Police defend shifting shooting timeline
Witness counters first reports; more revisions possible
Since the Las Vegas gunman opened fire from his 32nd floor hotel suite, killing 58 people at a country music festival last week and injuring hundreds more before shooting himself, questions have swirled around the attack.
Investigators plumbing Stephen Paddock’s life in search of answers have been so far unable to explain what motivated him to carry out the rampage, why he stopped shooting and whether he planned even more carnage beyond the Mandalay Bay Resort and Casino.
In recent days, a new uncertainty level has emerged, as questions emerged about law enforcement response to the shooting after police revised their account of what happened before and during the massacre.
Ten days after the shooting, key details about what unfolded remain a mystery, while officials cannot seem to agree on basic facts about the timeline.
Police in Las Vegas, who had previously said Paddock shot a hotel security guard during the rampage, reversed course Monday and said the guard was actually wounded six minutes before the mass shooting began.
The revelation from Joseph Lombardo, the Las Vegas sheriff, gave way to a new round of questions, including when information about this shooting was relayed to hotel security and when, or if, that detail was then given to the local police. So far, neither the police or the hotel have offered any answers, and both sides have in fact suggested there could be future revisions to the timeline.
“Nobody’s trying to be nefarious, nobody’s trying to hide anything, and what we want to do is draw the most accurate picture we can,” Lombardo said Wednesday. “I’m telling you right now, today, that that timeline might change again.”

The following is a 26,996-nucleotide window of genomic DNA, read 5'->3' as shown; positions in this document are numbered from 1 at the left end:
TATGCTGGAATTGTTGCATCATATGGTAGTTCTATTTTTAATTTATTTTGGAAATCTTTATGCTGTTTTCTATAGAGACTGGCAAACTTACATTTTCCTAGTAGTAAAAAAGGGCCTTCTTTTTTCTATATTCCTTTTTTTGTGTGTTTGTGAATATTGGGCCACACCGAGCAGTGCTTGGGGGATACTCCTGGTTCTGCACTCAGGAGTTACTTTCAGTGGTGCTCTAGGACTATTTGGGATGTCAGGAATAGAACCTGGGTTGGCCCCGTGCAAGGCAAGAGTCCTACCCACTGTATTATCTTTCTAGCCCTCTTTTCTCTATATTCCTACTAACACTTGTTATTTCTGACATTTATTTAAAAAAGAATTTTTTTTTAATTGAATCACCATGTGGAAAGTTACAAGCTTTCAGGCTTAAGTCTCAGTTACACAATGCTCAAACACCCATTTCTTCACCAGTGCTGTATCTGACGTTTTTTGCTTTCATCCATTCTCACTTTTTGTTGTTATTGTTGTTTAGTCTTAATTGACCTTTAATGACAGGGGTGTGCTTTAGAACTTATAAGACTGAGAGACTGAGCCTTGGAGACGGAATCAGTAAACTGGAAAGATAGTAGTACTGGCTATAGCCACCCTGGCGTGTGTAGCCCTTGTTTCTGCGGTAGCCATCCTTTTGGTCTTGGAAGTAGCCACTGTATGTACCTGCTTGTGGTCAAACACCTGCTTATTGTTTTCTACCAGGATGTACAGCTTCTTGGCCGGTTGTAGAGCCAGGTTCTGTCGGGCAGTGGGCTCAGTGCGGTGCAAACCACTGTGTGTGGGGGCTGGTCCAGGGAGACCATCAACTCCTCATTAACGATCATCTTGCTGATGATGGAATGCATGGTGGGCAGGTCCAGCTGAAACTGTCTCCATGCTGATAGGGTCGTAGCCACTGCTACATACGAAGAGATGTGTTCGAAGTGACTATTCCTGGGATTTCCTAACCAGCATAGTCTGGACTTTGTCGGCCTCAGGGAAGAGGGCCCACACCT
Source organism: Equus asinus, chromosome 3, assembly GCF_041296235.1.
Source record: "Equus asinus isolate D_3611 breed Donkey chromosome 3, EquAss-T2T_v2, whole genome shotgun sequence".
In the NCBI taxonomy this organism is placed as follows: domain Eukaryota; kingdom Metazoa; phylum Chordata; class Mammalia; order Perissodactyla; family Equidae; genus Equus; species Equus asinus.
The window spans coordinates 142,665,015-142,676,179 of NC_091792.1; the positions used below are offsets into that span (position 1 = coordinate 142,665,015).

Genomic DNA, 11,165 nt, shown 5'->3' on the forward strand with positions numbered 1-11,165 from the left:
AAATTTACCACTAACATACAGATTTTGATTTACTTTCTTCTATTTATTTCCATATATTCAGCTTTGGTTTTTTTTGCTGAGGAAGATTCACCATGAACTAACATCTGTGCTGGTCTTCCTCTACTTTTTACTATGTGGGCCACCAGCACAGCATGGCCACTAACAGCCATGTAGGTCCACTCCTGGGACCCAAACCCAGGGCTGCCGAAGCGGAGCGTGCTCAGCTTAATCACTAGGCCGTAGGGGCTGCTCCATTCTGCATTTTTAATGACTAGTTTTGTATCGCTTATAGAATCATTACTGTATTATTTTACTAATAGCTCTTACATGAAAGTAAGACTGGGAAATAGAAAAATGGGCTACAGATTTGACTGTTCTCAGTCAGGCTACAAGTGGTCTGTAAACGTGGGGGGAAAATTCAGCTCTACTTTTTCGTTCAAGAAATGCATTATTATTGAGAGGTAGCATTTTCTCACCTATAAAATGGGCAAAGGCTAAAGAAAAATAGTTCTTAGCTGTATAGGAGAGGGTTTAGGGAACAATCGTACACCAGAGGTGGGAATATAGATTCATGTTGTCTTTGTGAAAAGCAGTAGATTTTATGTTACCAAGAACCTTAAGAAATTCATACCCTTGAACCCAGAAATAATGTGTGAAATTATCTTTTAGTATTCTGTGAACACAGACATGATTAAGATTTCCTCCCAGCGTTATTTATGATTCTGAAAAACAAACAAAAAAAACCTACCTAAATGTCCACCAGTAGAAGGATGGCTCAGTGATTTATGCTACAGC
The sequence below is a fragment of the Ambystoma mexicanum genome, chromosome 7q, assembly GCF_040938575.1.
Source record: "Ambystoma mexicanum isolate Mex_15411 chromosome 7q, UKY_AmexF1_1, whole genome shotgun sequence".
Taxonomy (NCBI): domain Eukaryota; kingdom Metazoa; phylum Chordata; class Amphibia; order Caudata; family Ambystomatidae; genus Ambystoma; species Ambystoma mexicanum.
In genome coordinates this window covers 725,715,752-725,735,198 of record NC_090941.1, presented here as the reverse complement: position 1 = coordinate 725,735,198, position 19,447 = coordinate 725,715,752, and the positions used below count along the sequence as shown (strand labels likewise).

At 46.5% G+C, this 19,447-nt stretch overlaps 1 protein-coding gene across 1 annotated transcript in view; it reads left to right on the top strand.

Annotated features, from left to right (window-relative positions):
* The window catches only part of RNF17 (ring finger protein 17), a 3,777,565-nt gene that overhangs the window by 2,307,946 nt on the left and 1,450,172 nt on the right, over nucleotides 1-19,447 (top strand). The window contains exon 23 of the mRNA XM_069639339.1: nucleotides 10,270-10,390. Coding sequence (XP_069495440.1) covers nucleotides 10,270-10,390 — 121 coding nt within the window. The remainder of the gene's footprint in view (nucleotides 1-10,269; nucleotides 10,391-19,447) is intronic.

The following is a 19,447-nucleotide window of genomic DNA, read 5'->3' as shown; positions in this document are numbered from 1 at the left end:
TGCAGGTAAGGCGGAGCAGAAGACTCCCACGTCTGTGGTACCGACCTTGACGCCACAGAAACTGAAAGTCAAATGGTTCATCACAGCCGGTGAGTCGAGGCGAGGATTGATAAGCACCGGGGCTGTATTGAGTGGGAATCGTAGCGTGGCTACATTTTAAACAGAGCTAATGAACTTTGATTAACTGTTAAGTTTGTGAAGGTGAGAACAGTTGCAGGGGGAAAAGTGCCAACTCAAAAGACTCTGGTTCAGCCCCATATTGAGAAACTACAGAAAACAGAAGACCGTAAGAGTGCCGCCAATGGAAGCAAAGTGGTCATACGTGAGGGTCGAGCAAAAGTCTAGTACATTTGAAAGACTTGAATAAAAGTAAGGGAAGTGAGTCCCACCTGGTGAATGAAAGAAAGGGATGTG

MGM Resorts, which owns the Mandalay Bay, released a statement Tuesday night casting doubt on the latest timetable Lombardo had announced. In the statement, the company said it “cannot be certain about the most recent timeline” released publicly “and we believe what is currently being expressed may not be accurate.”
MGM did not elaborate on what part of the police timeline was inaccurate and did not respond to questions regarding what it was disputing, what happened inside the hotel and whether hotel security officials are required to immediately call the police upon reports of gunshots. Through a public relations firm, MGM declined to make any employee available for an interview Wednesday, and said: “Security has been and continues to be a top priority at all of MGM Resorts.”
The Las Vegas police did not respond to questions Wednesday about the revised timeline or whether they stood still by it. In his interview with 8 News Now, a local TV affiliate in Las Vegas, Lombardo attributed shifting timeline to police being transparent.
Lombardo also said the timeline could shift again due to the “human factor,” explaining that it was possible someone reporting the time the first shots were reported could have not written down the correct time.